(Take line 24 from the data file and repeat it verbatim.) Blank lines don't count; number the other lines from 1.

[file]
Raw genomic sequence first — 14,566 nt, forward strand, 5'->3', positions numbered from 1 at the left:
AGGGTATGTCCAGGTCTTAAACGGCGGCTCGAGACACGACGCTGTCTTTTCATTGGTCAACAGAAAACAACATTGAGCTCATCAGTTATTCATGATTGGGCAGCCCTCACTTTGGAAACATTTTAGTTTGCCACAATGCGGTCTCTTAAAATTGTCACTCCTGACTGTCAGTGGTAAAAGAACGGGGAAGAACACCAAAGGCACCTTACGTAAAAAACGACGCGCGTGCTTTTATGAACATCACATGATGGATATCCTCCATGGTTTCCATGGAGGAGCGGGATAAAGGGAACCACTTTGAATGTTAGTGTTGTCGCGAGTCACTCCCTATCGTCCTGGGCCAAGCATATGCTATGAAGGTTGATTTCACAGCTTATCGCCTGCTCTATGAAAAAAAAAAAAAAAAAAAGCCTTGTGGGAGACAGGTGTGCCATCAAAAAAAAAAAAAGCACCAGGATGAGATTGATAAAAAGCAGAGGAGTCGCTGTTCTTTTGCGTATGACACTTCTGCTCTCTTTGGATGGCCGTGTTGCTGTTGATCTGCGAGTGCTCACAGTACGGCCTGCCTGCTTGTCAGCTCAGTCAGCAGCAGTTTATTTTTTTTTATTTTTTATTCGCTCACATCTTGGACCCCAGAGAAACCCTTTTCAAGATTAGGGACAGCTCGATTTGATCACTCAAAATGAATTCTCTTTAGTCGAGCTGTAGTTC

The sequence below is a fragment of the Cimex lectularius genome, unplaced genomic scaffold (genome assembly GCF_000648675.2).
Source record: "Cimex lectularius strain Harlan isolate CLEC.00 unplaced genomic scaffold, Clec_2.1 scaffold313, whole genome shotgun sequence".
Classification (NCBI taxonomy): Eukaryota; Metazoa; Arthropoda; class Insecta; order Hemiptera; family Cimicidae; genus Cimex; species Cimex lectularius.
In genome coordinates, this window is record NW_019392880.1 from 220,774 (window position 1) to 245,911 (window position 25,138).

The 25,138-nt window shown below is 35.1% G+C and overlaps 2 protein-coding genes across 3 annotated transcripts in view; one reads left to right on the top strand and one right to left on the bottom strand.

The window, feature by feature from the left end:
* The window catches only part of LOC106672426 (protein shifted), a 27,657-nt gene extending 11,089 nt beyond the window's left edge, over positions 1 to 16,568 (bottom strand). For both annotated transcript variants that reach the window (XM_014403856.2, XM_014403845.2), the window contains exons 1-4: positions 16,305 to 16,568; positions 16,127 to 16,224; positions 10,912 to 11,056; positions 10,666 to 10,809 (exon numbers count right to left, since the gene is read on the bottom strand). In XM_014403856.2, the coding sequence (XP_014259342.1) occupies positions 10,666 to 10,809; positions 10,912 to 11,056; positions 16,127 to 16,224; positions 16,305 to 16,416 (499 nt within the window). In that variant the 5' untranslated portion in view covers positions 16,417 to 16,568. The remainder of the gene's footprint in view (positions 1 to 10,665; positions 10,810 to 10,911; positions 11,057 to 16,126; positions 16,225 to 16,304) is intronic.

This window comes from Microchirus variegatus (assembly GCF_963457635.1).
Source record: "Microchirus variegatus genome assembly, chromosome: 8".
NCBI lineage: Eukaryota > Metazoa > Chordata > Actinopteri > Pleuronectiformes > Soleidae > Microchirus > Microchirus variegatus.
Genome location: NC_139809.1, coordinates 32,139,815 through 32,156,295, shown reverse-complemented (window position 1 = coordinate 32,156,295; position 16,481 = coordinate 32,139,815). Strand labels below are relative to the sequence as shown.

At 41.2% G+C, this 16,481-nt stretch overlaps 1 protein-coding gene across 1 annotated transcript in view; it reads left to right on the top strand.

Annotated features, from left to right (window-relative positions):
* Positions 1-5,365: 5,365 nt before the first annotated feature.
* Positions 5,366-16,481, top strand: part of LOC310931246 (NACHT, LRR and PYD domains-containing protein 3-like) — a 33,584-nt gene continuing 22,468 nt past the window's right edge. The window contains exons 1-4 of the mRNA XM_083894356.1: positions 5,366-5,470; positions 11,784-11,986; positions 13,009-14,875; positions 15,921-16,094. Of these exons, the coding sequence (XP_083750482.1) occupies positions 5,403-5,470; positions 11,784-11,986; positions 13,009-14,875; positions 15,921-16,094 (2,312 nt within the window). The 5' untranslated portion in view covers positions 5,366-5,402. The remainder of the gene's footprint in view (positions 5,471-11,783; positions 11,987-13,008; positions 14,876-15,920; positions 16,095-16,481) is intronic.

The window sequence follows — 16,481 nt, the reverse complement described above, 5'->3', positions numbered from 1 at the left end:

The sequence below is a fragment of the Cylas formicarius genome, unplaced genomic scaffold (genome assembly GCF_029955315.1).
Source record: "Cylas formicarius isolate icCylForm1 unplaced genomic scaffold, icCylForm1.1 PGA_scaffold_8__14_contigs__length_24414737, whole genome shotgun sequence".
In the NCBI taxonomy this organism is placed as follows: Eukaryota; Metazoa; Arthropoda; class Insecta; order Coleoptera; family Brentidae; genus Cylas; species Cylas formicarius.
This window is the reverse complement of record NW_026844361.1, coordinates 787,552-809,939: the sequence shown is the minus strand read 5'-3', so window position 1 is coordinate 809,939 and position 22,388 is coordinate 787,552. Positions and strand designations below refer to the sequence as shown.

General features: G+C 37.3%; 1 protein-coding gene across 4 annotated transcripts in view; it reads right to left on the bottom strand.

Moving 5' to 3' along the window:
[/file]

Moving 5' to 3' along the window: